No matter how hard you plan, there will be times (personally and professionally) when things don’t come together as expected. It happens. Life can get in the way. In some cases, small things may begin to signal a change is ahead, other times you may sense a monkey wrench is coming your way and still, at other times, you may have absolutely no indication your plan(s) is about to be disrupted. Subtle or extreme, sometimes the need to transition may be evident. No matter what changes occur, remember how you address and handle the disruptions, will either help or harm your reputation.


Toxic emotions and hurtful words are detrimental to the individual and to the organization. At work, you may work hard to keep emotions under control – to behave in a professional manner– so that your employer, peers, and customers experience the best you have to offer. Since, it is essentially impossible to separate yourself from your emotions, you may find that any strong beliefs and values associated with the change you are dealing with may “show up” or reveal emotions you hoped to keep out of discussions.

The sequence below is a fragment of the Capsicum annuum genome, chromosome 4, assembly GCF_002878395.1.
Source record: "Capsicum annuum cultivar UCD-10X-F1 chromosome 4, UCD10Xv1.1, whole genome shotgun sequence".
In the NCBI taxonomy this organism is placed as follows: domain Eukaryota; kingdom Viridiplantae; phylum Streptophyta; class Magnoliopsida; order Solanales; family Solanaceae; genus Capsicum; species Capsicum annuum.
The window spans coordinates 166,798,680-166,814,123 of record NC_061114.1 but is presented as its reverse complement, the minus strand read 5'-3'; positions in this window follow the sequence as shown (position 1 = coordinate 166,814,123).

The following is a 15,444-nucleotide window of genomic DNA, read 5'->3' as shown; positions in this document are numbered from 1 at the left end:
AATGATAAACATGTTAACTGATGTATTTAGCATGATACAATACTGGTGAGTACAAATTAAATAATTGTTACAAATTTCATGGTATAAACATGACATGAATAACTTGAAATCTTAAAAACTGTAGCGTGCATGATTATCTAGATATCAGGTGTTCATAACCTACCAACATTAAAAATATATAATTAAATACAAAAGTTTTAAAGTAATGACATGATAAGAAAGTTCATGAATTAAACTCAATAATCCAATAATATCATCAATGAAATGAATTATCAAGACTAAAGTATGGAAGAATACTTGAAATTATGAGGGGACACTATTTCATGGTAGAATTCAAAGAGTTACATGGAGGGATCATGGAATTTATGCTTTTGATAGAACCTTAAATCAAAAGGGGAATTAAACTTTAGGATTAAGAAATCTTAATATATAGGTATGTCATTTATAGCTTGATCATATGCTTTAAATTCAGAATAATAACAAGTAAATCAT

Being sarcastic, having an unpredictable personality or being quick to anger can only make matters worse and easily usher a professional career to an early, unpleasant end. It may not be possible for you to isolate your feelings from what you must do professionally, but you can learn not be sidetracked professionally by what you feel. As professionals, we are expected to deal with the unexpected change of plans with tact and professionalism. When you deliver less, some people may transfer a less than desirable view of who you are professionally.


No one knows what kind of change is coming down the road, which is why being able to adapt to the environmental, professional and organizational changes – to bend – and remain as nimble as possible when working through change at work. When plans don’t measure up to what was envisioned or expected not because the idea was bad, but because…

  • communication was poor
  • execution was weak
  • not firmly defined
  • loosely structured
  • severely overdue
  •  emotions involved

…undesirable outcomes can destroy what you planned to accomplished.

Peter Drucker, a revered management scholar once said

“Plans are only good intentions unless they immediately degenerate into hard work.”

A plan is a tool for change; a hope to move forward. Plans help to transform ideas and projects into something real, tangible or meaningful. A plan, when executed, has the ability to turn nothing into something or something into nothing. A plan that does not have enough wiggle room to adapt to changing environments is a doomed plan and the problematic aftermath could lead to people questioning your character and altering your reputation.

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